By SUE SUCHYTA
Sunday Times Newspapers
WYANDOTTE – Felony burglary and larceny charges were brought against Ronald Russell Mancos, 42, of Ecorse Sept. 25 following a Sept. 22 early morning break-in at an office building at 2846 Biddle Ave.
Marcos, who had eight outstanding fugitive arrest warrants unrelated to the recent break-in, was charged with felony burglary and felony larceny of a building Sept. 25 in 36th District Court in front of Judge Rodney Johnson.
Marcos was released on a $500, 10 percent bond.
Deputy Police Chief Archie Hamilton said a large window was smashed at an office building at 2846 Biddle Ave. in the early morning hours of Sept. 22, after which the building was ransacked and several items were stolen from the business. The business owner discovered the break-in at 8 a.m. and notified police.
Hamilton said Police Officers Benjamin Jones and Mike Sadowski, Detective Sgt. Ken Groat, and Detectives Devin Geiger and Joe Carr processed the scene and collected evidence. Within hours, a suspect was identified, and Officers Alex Sasu and Heather Carpeaux went to Ecorse to apprehend Mancos and take him into custody.
While being held at the Wyandotte jail, Hamilton said Mancos was unruly and disruptive, and removed a metal plate from the in-cell toilet, which he used in an attempted to break the windows in the holding cell, causing more than $1,000 in damage, for which Hamilton anticipates charges will be brought against Mancos.
Mancos’ criminal history includes three felony convictions for assault with intent to do great bodily harm less than murder, fleeing and eluding police, and assault with a deadly weapon.
Hamilton expressed concern that Mancos was released on a $50 bond.
“In this case, the defendant showed an apparent willingness to break the law, had a clear history of violence and an obvious record of non-compliance as evident by the outstanding warrants,” he said. “Therefore, it seems reasonable to believe that the defendant should have been issued a higher cash bond to ensure the public’s safety and to motivate him to appear in court if the bond was satisfied.”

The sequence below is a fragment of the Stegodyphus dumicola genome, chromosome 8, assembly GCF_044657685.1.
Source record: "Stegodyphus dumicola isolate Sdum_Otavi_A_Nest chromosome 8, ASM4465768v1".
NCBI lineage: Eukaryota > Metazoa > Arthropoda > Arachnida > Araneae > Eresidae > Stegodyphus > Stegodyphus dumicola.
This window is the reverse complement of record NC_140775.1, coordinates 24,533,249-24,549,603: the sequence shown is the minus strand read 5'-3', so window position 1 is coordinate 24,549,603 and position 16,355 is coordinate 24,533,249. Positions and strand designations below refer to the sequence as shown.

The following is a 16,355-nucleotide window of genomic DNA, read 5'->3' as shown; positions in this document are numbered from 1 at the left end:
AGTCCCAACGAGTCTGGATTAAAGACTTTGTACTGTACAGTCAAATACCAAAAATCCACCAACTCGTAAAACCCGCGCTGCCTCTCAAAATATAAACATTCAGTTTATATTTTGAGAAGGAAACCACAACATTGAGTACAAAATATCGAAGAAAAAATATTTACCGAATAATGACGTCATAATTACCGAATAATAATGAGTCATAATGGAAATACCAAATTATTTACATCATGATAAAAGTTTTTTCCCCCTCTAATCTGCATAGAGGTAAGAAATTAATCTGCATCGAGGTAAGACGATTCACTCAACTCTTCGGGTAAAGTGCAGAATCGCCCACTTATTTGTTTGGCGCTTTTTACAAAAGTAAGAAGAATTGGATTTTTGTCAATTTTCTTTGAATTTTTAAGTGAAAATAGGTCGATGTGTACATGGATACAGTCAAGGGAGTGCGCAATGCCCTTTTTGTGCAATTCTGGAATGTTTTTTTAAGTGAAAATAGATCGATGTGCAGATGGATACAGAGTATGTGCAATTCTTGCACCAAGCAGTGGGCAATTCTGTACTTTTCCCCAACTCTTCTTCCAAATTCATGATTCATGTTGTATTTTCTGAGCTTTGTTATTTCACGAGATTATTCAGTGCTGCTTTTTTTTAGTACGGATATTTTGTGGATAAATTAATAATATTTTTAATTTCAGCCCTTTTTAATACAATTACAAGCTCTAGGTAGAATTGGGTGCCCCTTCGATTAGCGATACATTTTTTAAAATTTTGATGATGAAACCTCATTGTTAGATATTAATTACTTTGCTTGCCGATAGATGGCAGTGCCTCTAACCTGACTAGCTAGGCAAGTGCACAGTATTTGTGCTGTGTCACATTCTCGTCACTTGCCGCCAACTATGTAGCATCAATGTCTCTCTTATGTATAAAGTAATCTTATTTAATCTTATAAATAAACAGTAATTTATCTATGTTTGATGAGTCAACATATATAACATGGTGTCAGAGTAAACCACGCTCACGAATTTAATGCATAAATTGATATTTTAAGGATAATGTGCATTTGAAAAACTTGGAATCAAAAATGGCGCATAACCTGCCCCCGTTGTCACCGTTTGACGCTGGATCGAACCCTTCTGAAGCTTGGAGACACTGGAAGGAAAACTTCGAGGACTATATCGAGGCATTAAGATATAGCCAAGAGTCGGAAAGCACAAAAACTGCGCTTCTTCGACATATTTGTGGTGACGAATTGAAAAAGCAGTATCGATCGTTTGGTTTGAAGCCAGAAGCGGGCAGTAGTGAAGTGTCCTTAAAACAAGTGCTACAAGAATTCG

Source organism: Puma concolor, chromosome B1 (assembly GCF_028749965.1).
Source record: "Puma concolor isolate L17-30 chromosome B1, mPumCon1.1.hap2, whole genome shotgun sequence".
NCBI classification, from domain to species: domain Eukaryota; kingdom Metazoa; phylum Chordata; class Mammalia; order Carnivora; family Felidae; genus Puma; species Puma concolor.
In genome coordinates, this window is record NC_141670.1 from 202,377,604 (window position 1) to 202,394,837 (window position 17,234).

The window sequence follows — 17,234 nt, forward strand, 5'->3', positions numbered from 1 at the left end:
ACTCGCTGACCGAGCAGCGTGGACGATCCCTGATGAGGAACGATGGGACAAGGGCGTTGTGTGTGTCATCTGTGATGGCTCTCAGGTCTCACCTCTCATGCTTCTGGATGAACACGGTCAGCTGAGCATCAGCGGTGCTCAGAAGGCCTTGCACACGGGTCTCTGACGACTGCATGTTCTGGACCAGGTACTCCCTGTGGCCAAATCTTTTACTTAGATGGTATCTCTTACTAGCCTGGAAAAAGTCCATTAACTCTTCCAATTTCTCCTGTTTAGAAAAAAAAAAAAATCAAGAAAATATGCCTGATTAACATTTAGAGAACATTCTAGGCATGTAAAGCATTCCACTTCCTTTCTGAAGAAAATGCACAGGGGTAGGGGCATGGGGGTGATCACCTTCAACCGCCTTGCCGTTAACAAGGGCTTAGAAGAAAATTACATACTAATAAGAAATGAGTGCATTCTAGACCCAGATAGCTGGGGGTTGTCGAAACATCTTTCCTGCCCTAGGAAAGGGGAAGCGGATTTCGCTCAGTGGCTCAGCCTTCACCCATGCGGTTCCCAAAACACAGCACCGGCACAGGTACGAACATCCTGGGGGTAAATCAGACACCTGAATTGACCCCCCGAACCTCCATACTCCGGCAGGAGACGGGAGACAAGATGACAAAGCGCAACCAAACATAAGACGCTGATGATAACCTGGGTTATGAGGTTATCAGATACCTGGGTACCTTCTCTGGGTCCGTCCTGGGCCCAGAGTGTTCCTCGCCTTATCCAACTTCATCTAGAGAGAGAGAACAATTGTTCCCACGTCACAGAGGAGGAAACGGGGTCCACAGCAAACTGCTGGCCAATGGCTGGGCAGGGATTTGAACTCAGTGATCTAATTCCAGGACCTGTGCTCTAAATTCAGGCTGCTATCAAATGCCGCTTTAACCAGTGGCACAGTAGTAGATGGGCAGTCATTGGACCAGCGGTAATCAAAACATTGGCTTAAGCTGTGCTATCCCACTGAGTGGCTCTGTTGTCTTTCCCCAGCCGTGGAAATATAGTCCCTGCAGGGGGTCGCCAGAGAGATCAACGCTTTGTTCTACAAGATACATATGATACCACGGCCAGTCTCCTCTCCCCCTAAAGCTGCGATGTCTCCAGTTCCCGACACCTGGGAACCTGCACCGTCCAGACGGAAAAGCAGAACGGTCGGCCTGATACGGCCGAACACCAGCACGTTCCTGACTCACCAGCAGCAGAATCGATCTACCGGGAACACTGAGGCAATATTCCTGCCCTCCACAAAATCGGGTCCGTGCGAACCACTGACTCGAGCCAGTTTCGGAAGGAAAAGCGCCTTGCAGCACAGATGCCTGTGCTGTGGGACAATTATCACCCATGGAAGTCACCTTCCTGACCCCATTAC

Hamilton said the large majority of judges and magistrates do an outstanding job.
“In particular, the judge and magistrate at the 27th District Court display a high-degree of judicial temperament and routinely rule with empathy, logic, and are mindful of the impact that their decision has on the defendant and the public,” he said. “However, occasionally judges and magistrates within our county will make bewildering rulings.”
Hamilton said he did not agree with what he characterized as an excessively low bond and the rationale used to support the decision.
“I do not want it to overshadow the amazing work by these officers, detectives, and the prosecutor’s office,” he said. “The officers and detectives were absolutely relentless.”
Hamilton said that Groat, Geiger, Carr, Sadowski, and Jones were able to put small informational pieces together in a short amount of time to identify the person responsible for this crime, and that Sasu and Carpeaux risked their own personal safety by tracking down the suspect and making the arrest.
“Once in jail, Sgt. (Chris) Sawmiller and Officer (John) Ames had to risk their personal safety by disarming the defendant,” Hamilton said. “Finally, the Wayne County Prosecutor’s Office did an amazing job, quickly putting all the pieces together and issuing formal charges. It’s important that we focus on what is within our control and not be discouraged by outside influences.”